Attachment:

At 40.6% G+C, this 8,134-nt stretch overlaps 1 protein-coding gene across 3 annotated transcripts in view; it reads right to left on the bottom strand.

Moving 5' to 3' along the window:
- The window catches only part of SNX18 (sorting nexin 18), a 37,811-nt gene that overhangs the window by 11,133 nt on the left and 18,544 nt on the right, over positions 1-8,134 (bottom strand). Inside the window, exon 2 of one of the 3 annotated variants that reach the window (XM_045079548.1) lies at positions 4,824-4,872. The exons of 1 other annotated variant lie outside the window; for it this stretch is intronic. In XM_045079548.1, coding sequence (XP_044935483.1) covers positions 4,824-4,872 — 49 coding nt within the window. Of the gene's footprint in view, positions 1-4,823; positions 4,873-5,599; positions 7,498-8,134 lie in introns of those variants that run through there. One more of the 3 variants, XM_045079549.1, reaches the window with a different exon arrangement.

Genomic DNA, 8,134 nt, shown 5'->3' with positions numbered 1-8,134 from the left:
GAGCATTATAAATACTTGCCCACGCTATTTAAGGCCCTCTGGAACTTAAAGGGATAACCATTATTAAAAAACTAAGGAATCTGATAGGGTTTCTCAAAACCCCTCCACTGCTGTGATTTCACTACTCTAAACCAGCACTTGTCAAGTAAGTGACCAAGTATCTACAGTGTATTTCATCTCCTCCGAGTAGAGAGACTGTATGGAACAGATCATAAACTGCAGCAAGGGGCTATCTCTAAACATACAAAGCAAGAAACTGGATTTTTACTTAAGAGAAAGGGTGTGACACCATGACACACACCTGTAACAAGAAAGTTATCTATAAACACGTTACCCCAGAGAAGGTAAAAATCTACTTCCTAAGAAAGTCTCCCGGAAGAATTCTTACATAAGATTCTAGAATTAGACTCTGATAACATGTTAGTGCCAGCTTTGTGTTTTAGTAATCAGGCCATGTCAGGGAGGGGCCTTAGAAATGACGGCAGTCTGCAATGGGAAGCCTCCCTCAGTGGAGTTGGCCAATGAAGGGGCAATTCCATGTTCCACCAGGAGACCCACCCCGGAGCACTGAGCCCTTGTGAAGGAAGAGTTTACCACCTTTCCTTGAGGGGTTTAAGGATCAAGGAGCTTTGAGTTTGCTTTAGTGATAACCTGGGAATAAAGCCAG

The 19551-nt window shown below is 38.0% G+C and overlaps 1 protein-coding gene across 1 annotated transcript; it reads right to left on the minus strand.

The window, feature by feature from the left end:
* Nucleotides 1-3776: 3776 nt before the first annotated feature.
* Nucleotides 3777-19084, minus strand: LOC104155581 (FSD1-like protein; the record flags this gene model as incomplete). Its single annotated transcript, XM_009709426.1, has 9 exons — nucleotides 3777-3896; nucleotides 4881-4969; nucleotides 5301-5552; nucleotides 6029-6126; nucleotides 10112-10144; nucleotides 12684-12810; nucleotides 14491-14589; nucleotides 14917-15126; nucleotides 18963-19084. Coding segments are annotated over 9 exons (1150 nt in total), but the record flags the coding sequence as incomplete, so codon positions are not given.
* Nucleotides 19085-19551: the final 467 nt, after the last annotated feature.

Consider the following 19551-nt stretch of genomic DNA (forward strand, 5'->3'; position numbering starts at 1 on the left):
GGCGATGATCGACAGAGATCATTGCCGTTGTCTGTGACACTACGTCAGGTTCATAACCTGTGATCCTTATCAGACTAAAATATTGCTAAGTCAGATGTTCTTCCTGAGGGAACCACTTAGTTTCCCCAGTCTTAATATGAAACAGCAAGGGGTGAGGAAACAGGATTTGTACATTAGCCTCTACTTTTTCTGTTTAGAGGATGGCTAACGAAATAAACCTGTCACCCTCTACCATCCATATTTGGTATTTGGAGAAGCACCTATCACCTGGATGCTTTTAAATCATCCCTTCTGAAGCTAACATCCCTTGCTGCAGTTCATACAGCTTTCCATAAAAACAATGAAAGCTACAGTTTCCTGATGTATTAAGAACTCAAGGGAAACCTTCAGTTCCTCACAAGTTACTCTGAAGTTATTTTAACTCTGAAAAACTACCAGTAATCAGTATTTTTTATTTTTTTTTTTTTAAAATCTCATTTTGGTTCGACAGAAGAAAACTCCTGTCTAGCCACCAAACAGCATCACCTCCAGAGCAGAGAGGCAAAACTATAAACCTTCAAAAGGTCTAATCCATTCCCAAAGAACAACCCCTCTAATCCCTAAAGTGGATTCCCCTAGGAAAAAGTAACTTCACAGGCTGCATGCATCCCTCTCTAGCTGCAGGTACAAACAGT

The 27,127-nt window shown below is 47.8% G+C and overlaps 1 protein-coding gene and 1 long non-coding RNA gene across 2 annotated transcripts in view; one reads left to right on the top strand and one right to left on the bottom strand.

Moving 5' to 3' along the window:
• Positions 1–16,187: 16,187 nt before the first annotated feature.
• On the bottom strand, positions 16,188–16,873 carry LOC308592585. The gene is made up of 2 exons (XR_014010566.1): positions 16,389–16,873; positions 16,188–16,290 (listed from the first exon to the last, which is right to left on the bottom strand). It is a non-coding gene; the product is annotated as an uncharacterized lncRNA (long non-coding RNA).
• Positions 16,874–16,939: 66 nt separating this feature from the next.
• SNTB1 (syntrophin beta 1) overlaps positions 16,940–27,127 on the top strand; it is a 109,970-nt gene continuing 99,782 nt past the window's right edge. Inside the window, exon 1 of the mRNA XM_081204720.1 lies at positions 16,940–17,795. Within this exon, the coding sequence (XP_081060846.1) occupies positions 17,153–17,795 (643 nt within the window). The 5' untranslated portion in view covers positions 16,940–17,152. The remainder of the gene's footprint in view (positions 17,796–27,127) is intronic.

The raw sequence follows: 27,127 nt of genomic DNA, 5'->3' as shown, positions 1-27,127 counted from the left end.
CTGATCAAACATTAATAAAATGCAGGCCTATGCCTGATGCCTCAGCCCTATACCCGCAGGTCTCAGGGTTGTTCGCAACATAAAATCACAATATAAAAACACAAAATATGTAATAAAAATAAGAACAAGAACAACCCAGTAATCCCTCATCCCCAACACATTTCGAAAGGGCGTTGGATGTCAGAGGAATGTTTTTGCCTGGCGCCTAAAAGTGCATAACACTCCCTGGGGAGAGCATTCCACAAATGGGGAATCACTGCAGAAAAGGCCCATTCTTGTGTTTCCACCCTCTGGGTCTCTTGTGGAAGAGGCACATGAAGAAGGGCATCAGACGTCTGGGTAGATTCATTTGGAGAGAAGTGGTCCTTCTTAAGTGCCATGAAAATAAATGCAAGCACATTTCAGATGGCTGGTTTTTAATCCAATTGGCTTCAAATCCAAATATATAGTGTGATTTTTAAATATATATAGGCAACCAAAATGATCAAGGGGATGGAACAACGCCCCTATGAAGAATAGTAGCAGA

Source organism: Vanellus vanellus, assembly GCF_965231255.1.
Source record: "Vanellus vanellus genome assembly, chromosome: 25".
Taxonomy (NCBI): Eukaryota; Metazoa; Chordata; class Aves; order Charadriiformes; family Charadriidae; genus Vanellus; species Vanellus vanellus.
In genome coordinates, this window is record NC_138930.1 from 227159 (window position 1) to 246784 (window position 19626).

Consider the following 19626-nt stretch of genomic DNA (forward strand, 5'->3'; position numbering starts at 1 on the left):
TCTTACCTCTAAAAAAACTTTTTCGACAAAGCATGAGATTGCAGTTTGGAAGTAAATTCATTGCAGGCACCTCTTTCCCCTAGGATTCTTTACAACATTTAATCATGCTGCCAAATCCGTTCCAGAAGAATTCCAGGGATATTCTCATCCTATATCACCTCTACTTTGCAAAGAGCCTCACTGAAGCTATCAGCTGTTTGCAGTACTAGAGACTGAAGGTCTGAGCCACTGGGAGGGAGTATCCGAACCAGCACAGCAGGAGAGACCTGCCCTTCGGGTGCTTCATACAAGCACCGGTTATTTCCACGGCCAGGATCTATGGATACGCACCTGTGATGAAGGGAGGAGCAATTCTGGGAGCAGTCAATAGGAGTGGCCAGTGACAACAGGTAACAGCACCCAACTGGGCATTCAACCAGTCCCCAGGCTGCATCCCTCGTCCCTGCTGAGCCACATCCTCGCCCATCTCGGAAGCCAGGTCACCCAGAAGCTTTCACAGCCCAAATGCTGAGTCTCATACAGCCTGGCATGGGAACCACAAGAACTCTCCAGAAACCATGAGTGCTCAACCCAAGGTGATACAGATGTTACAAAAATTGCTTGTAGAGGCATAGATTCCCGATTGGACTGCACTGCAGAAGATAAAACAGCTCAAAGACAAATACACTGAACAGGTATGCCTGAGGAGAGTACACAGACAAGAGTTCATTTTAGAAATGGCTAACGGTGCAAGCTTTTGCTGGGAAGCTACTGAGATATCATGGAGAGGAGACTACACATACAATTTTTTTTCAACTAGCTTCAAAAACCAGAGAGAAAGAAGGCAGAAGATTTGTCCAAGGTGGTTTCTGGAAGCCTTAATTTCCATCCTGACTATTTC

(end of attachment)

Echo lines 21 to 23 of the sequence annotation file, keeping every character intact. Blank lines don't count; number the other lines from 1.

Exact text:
Source organism: Vanellus vanellus, assembly GCF_965231255.1.
Source record: "Vanellus vanellus genome assembly, chromosome: 25".
Taxonomy (NCBI): Eukaryota; Metazoa; Chordata; class Aves; order Charadriiformes; family Charadriidae; genus Vanellus; species Vanellus vanellus.